The Florida School Shooter Posted Racist Messages Online, And Maybe Trained With A White Supremacist Group
The leader of a white supremacist militia in Florida said Nikolas Cruz was a member of the group, but his claims have come under scrutiny.
Nikolas Cruz, the alleged shooter who killed 17 people at a high school in Florida Wednesday, posted racially charged messages on social media and was claimed to be a member of a white nationalist militia.
Jordan Jereb, the leader of the Republic of Florida militia, told the Anti-Defamation League, and later, the Daily Beast and the Associated Press that Cruz was a member of the group. He told CBS News that Cruz attended a "paramilitary training" session with other members. Jereb didn't return messages from BuzzFeed News.
“He probably used that training to do what he did yesterday. Nobody I know told him to do that, he just freaked out,” Jereb told the Daily Beast.
BuzzFeed News couldn't confirm Cruz's alleged affiliation with the Republic of Florida, and there was conflicting information from officials, users on anonymous online message boards, and the leader of the group himself about his reported membership.
The group describes itself as a "white civil rights organization fighting for white Identitarian politics" and seeks the "creation of a white ethnostate." The group often posts photos and videos online, many of which were taken down by YouTube and Vimeo on Thursday, that showed members posing with guns and holding small protests.
“I know he knew full well he was joining a white separatist paramilitary proto-facist organization,” Jereb said, adding that someone within the group bought him a rifle.
“I think somebody bought him a Mosin-Nagant, but that’s bolt action. He had a semi-automatic in the school,” Jereb told the Daily Beast, adding, “He may have buried it in his survival cache. We encourage members to do that.”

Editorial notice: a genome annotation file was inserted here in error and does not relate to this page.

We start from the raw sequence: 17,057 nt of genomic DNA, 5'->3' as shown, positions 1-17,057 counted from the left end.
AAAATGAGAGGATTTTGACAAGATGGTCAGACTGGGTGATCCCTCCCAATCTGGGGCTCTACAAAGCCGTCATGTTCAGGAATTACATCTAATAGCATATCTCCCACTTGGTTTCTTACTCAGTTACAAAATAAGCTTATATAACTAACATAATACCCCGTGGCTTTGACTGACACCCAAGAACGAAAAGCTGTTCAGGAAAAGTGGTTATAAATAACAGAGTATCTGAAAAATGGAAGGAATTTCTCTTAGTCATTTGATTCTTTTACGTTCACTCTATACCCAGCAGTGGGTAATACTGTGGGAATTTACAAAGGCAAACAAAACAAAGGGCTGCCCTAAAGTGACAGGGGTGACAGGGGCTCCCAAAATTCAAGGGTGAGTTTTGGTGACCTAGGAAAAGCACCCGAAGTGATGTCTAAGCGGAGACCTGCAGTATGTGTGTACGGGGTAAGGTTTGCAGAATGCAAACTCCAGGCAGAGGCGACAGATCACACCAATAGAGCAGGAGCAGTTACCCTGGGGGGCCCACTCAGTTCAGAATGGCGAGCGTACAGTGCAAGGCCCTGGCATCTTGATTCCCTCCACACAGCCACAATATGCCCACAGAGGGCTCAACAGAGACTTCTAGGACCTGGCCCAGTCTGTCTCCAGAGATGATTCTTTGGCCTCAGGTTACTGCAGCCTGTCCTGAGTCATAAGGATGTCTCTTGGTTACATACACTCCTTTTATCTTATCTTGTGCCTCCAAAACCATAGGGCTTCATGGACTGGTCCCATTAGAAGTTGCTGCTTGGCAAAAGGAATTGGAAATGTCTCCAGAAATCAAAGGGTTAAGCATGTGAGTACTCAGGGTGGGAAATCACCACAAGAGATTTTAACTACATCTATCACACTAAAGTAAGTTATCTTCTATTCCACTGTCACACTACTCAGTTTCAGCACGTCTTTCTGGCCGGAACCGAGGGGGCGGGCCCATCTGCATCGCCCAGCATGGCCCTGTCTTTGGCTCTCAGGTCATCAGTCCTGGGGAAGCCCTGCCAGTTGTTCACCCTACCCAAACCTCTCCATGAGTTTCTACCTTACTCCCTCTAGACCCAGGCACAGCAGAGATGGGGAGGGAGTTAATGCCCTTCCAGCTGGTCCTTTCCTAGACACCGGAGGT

The Anti-Defamation League said it reached out to Jereb after people claiming to be current and former members of the militia said anonymously on 4chan that Cruz belonged to the organization.
One anonymous 4chan poster, who claimed to have previously been a member of the group, posted a photo of himself and a person he claimed was Cruz, holding an ROF flag.
“Nikolas Cruz was a revolutionary member of the Republic of Florida, who preached twisted and dark things like terrorism and attacking innocent people,” the poster said. The person claimed they left the ROF “because of the violent views that Nikolas and people like him were pushing.” The poster also said he spoke to ROF leadership about his concerns, “but they all supported what he said.”
“The Republic of Florida is terrifying and clearly they’re willing to kill anyone. Nikolas was actually one of the less violent ones,” the poster said. “This is going to happen again if something doesn’t change.” Several other 4chan posters claimed Cruz had been obsessed with Siege, a book of writings by American neo-Nazi and Charles Manson admirer James Mason.
However, a former member of the group, a friend and classmate of Jereb's, told BuzzFeed News Thursday night that he is "99.9% sure that Jordan made this up as a stunt to draw attention to ROF."
Charles, a 21-year-old from Tallahassee, said that Jereb inflates the group's size and threatening nature "using props and social media." Charles said he left the group about three years ago because it transitioned from a "fun secessionist movement to a racist one."